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Model insights

Visual AI provides several tools to help visually assess, understand, and evaluate model performance:

  • Image embeddings allow you to view projections of images in two dimensions to see visual similarity between a subset of images and help identify outliers.
  • Activation maps highlight regions of an image according to its importance to a model's prediction.
  • Image Prediction Explanations illustrate what drives predictions, providing a quantitative indicator of the effect variables have on the predictions.
  • The Neural Network Visualizer provides a visual breakdown of each layer in the model's neural network.

Image Embeddings and Activation Maps are also available from the Insights tab, allowing you to more easily compare models, for example, if you have applied tuning.

Additionally, the standard DataRobot insights (Confusion Matrix (for multiclass classificaiton), Feature Impact, and Lift Chart, for example) are all available.

Image Embeddings

From the Understand > Image Embeddings tab, you can view up to 100 images from the validation set projected onto a two-dimensional plane (using a technique that preserves similarity among images). This visualization answers the questions: What does the featurizer consider to be similar? Does this match human intuition? Is the featurizer missing something obvious?

To work with Image Embeddings:

  • Filter the display by class (1): DataRobot displays all classes by default; use the dropdown to select a specific class.

  • Zoom and reset the display size (2): Use the controls to zoom in (and out) on the display, or double-click to zoom. Additionally, you can click-and-drag to move areas of the display into focus.

  • Identify actual class (3): Hover on an image to view its associated class. Use this to compare images to see whether DataRobot's grouping images as you would expect.

See the reference material for more information.

Activation Maps

With Activation Maps, you can see which image areas the model is using when making predictions—which parts of the images are driving the algorithm prediction decision. See the reference material for more information.

An activation map can indicate whether your model is looking at the foreground or background of an image or whether it is focusing on the right areas. For example, is it looking only at “healthy” areas of a plant when there is disease and because it does not use the whole leaf, classifying it as "no disease"? Is there a problem with overfitting or target leakage? These maps help to determine whether the model would be more effective if it were tuned.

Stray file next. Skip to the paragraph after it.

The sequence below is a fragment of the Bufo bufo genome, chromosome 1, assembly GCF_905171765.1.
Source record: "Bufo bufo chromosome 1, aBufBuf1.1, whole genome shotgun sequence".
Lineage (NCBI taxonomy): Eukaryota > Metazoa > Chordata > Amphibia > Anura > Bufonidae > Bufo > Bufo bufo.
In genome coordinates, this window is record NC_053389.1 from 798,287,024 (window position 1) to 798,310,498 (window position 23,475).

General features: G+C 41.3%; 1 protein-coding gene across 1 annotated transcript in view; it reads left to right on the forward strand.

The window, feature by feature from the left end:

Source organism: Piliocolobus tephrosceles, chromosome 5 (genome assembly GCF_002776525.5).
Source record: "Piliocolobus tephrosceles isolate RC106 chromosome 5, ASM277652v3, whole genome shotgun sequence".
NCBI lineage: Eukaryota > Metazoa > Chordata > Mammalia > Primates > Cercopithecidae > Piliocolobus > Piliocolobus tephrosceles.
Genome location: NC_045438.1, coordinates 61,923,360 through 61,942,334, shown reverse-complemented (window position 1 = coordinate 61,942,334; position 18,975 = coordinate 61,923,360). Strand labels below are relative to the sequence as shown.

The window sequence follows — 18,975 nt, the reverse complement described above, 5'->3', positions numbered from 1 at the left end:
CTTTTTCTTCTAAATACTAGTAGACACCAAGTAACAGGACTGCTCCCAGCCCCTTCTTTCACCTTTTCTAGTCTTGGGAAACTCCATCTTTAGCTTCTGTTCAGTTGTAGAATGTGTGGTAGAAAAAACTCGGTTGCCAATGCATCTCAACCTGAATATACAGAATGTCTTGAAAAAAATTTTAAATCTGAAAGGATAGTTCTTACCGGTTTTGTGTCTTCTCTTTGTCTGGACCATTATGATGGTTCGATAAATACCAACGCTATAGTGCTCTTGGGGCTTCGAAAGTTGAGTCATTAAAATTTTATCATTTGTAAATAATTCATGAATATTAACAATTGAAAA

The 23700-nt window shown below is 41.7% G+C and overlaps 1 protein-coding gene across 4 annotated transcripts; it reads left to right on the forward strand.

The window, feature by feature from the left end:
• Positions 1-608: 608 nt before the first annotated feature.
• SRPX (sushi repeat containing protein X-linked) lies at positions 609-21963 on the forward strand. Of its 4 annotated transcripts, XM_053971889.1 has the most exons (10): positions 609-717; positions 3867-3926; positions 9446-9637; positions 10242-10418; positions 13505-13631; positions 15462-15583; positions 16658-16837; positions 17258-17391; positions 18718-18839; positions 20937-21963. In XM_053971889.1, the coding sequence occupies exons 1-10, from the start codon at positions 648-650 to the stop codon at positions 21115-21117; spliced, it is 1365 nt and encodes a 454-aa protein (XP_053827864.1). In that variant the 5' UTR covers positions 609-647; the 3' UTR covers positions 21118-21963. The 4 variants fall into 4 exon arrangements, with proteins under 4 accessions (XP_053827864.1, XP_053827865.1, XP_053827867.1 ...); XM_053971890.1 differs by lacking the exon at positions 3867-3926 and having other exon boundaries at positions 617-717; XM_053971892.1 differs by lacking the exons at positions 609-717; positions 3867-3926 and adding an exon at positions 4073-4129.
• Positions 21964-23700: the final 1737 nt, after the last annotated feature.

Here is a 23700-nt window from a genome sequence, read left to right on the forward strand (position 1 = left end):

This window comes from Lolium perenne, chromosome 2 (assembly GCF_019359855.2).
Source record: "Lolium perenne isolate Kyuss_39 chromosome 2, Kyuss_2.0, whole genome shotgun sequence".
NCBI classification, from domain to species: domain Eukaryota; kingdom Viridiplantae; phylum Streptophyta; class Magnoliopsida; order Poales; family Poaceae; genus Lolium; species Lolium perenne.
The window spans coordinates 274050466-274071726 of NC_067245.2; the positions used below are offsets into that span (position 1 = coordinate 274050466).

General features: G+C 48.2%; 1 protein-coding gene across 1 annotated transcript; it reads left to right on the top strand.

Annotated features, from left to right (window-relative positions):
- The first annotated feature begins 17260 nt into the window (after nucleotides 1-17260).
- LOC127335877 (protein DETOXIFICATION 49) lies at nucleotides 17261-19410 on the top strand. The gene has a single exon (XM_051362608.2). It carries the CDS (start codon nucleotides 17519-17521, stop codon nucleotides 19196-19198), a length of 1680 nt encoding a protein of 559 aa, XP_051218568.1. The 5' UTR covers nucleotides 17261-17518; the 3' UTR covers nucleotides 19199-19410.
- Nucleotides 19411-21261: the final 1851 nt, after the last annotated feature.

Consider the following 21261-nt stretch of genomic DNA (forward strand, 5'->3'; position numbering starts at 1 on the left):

To use the maps, select Understand > Activation Maps for a model. DataRobot previews up to 100 sample images from the project's validation set:

Filters (1)

Filters allow you to narrow the display based on the predicted and the actual class values. The initial display shows the full sample (i.e., both filters are set to all. You can set the display to filter by a specific classes, limiting the display). Some examples:

"Predicted" filter "Actual" filter Display results
All All All (up to 100) samples from the validation set
Tomato Leaf Mold All All samples in which the predicted class was Tomato Leaf Mold
Tomato Leaf Mold Tomato Leaf Mold All samples in which both the predicted and actual class were Tomato Leaf Mold
Tomato Leaf Mold Potato Blight Any sample in which DataRobot predicted Tomato Leaf Mold but the actual class was potato blight

Hover over an image to see the reported predicted and actual classes for the image:

Color overlay (2)

DataRobot provides two different views of the activation maps—black and white (which shows some transparency of original image colors) and full color. Select the option that provides the clearest contrast. For example, for black and white datasets, the alternative color overlay may make activation areas more obvious (instead of using a black-to-transparent scale). Toggle Show color overlay to compare.

Activation scale (3)

The high-to-low activation scale indicates how much of a region in an image is influencing the prediction. Areas that are higher on the scale have a higher predictive influence—the model used something that was there (or not there, but should have been) to make the prediction. Some examples might include the presence or absence of yellow discoloration on a leaf, a shadow under a leaf, or an edge of a leaf that curls in a certain way.

Another way to think of scale is that it reflects how much the model "is excited by" a particular region of the image. It’s a kind of prediction explanation—why did the model predict what it did? The map shows that the reason is because the algorithm saw x in this region, which activated the filters sensitive to visual information like x.

Neural Network Visualizer

The Describe > Neural Network Visualizer tab illustrates the order of, and connections between, layers for each layer in a model's neural network. It helps to understand if the network layers are connected in the expected order in that it describes the order of connections and the input and outputs for each layer in the network.

With the visualizer you can visualize the structure by:

  • Clicking and dragging left and right to see all layers.
  • Clicking to expand or collapse a grouped layer, displaying/hiding all layers in the group.

  • Clicking Display all layers to load the blueprint with all layers expanded.

  • For blueprints that contain multiple neural networks, a Select graph dropdown becomes available, allowing you to display the associated visualization for that neural network.


Updated October 26, 2021
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